Norah Jones took liberty with her blockbuster success to set out on a musical walkabout, spending a good portion of the decade following 2004's Feels Like Home experimenting, either on her own albums or on a variety of collaborations. Day Breaks, released four years after the atmospheric adult alternative pop of the Danger Mouse-produced Little Broken Hearts, finds Jones returning home to an extent: it, like her 2002 debut Come Away with Me, is a singer/songwriter album with roots in pop and jazz, divided between originals and sharply selected covers. Such similarities are immediately apparent, but Day Breaks is much slyer than a mere revival.
Norah Jones goes back to basics with her new straight up jazz album, Day Breaks. While her 2002 breakout debut Come Away With Me is arguably more of a pop record, and subsequent records dabbled in country and folk, Jones has never been shy about showing her jazz roots, and with this 12-track full-length, she hews closely to the genre. As a musician, vocalist and lyricist, Jones is in a solid place in terms of mastery.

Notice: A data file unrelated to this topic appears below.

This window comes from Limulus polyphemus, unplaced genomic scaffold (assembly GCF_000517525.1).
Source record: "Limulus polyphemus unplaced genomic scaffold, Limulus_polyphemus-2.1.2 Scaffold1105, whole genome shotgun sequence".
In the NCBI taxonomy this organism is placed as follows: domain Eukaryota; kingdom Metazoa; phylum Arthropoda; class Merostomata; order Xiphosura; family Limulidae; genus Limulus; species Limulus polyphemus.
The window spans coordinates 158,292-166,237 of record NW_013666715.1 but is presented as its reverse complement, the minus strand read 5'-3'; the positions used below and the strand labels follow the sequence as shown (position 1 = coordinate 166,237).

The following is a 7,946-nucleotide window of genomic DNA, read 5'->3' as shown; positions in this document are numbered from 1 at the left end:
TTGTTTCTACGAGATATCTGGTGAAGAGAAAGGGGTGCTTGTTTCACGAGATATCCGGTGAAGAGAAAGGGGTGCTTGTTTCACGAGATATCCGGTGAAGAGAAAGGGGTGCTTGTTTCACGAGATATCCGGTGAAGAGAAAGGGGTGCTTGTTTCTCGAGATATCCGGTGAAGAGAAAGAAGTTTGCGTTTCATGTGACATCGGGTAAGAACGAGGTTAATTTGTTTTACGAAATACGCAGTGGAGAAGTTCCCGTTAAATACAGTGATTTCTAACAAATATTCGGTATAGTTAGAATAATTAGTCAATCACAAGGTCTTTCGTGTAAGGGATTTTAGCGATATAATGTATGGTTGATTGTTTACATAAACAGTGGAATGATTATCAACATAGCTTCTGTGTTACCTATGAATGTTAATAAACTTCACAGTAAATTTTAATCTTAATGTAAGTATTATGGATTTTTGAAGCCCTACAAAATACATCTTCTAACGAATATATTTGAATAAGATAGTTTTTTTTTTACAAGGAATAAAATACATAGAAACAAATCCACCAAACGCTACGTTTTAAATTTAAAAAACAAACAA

At this point of her career, it’s easy to forget that Norah Jones was once considered a jazz singer. Back in 2002, long before she worked with Jack White and Brian “Danger Mouse” Burton, Jones released Come Away With Me, an understated gem that went on to sell over 11 million units and earn eight Grammy awards—including Album of the Year and Song of the Year for “Don’t Know Why.” Armed with that voice—a wry, simmering inflection—the Texas native has proven she can sing anything, and sound natural doing so, no matter where the road has taken her. That said, it’s been tough to assess Jones’ creative arc.
Rightful or not, Norah Jones was painted into a corner by the massive success of her 2002 debut album, Come Away with Me. She got a serious boost from Starbucks and the record came out on Blue Note, meaning that the coffeehouse jazz tag stuck hard. Jones’ smoky, smooth voice and low-tempo singles didn’t shake that perception either. She pushed hard on later records like the strong Little Broken Hearts, diversifying her genre choices almost to her own detriment, ranging from indie pop to cinematic Western.
To a certain extent, Norah Jones’s debut album, Come Away With Me, would be as much of a curse as it was a gift. While immensely successful as it rode on the wave of adult contemporary jazz-pop that was flourishing at the time with the likes of John Mayer, it also painted Norah Jones as a jazz vocalist with no room for much else. As the years went by, Mayer was able to incorporate blues, country, and folk into his musical repertoire with ease, but Jones would never be able to match the overwhelming success of Come Away With Me.